Crown asks for 10 years for murder

NANAIMO – Christopher Robinson pleads guilty to killing Brittany Baird in 2011

A confrontation over drugs that resulted in the killing of a 22-year-old Nanaimo mother almost two years ago has had lasting impacts on the dead woman’s family.

Emergency crews found Brittany Elsie Baird dead on Milford Crescent near Selby Street May 25, 2011, at about 11 p.m. Efforts to revive her failed.

Police charged Christopher James Robinson and Marcus Brandon Parry with second-degree murder, but several days before the trial was scheduled to begin in late February, Robinson, 26, entered an unexpected guilty plea to the charge and Crown counsel stayed proceedings against Parry.

A second-degree murder conviction comes with a mandatory life sentence with a minimum parole ineligibility period of 10 years and at Thursday’s sentencing hearing, the Crown asked for the minimum period, taking into account Robinson’s age, his aboriginal background and the guilty plea.

Crown counsel Frank Dubenski also read out five victim impact statements from family and friends of the deceased and shared comments the victim’s brother, Ashley Baird, made to prosecutors recently.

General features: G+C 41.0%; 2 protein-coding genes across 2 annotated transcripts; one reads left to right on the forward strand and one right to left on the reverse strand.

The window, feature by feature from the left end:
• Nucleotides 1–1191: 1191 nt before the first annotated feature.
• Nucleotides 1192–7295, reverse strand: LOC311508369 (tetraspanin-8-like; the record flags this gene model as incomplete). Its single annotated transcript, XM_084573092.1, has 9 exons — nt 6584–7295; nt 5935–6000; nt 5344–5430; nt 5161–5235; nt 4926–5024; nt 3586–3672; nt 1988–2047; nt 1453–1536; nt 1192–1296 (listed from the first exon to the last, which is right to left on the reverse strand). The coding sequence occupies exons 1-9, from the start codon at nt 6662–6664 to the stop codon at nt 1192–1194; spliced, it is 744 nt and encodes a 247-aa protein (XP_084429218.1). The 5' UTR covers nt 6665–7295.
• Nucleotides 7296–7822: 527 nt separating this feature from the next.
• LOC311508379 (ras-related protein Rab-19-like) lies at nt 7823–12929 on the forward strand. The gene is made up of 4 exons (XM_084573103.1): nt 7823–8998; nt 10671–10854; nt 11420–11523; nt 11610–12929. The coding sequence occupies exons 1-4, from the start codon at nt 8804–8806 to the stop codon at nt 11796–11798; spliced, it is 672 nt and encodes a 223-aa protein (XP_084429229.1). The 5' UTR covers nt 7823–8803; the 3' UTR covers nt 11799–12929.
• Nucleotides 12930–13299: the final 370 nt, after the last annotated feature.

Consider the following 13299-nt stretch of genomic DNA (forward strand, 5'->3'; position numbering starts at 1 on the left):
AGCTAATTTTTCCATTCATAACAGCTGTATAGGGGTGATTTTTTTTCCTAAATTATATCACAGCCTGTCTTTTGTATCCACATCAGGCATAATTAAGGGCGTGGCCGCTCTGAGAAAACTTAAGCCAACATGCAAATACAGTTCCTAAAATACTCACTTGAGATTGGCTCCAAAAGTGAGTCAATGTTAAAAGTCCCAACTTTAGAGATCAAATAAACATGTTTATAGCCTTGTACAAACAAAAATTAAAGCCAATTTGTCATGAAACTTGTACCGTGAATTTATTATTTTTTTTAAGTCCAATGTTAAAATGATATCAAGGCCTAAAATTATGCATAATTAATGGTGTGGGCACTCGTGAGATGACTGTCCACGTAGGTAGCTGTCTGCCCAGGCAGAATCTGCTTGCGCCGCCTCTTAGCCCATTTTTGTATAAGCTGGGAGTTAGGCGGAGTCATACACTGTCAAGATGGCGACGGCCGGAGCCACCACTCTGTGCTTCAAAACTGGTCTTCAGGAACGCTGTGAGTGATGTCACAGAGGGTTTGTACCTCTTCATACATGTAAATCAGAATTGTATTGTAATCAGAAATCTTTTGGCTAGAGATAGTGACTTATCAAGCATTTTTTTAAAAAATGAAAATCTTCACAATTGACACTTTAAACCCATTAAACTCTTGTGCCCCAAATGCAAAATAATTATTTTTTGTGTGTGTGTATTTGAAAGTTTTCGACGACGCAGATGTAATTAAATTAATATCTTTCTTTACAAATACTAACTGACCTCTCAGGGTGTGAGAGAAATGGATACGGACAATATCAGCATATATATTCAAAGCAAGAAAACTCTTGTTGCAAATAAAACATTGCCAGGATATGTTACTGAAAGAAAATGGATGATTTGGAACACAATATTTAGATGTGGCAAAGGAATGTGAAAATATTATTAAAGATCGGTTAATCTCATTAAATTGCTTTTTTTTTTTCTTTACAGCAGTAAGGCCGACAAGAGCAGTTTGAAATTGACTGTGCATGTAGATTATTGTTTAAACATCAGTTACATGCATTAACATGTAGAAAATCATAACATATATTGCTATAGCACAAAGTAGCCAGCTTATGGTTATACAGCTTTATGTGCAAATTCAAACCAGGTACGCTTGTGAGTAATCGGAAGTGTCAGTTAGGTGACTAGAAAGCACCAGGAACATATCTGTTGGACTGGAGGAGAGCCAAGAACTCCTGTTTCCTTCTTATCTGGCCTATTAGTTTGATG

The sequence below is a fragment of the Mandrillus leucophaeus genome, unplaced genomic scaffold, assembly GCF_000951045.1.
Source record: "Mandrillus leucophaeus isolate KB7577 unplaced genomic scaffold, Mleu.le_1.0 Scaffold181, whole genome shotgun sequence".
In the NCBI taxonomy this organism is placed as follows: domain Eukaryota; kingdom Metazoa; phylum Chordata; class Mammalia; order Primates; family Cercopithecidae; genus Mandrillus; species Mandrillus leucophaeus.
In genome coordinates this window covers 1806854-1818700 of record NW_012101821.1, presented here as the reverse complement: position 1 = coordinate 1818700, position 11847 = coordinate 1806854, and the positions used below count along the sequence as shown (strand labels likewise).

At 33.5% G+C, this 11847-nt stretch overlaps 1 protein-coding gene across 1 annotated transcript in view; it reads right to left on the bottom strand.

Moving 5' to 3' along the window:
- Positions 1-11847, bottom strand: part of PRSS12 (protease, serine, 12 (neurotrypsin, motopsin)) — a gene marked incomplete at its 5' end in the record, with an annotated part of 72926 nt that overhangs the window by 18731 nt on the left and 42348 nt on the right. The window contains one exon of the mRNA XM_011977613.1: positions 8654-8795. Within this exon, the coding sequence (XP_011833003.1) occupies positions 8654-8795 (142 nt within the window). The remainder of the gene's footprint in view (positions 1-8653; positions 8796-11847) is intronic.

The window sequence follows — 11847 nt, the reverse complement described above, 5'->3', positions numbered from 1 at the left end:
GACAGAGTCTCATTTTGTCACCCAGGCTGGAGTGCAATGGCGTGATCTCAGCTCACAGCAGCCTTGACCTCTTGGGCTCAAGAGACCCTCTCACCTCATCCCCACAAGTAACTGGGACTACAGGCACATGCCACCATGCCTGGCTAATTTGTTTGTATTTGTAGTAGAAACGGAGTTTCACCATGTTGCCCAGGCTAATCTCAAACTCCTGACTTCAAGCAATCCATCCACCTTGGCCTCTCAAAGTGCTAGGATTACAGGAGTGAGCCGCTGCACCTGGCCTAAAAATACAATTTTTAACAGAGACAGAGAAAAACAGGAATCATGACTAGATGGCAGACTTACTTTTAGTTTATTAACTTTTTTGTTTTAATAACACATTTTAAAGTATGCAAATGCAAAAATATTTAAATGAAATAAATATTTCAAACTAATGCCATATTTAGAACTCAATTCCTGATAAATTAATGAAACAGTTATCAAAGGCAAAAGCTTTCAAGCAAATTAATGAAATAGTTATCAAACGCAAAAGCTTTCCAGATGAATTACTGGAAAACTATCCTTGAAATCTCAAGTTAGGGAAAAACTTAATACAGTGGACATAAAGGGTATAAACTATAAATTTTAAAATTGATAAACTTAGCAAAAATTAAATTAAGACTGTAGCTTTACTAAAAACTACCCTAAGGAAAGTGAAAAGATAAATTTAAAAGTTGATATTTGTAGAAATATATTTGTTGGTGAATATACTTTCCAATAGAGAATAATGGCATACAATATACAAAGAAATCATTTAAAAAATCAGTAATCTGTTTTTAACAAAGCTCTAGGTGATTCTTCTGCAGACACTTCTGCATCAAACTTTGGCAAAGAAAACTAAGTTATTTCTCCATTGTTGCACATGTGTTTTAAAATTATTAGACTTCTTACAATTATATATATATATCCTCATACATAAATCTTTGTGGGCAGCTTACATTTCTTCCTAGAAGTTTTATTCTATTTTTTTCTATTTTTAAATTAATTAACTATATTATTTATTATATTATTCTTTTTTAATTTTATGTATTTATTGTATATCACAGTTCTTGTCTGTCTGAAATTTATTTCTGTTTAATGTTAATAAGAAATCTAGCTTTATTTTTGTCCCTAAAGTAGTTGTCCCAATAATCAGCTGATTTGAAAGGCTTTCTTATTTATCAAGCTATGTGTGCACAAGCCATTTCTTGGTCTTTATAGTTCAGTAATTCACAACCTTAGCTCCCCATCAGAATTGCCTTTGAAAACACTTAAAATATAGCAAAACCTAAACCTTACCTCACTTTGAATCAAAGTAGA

The brother, who met with Crown counsel before the sentencing hearing but did not provide an impact statement, told prosecutors about Brittany Baird’s attempts to get an apartment and money so she could regain custody of her one-year-old son, and how she turned to street-level drug trafficking to get the money needed.

“The choice was not one he was comfortable with,” said Dubenski, adding that Ashley tried to talk her out of it.

Parents Shirley and Ronnie Baird described their financial hardship since Baird’s death, as Shirley had to quit her job to raise her daughter’s son, as well as the mental trauma her death caused.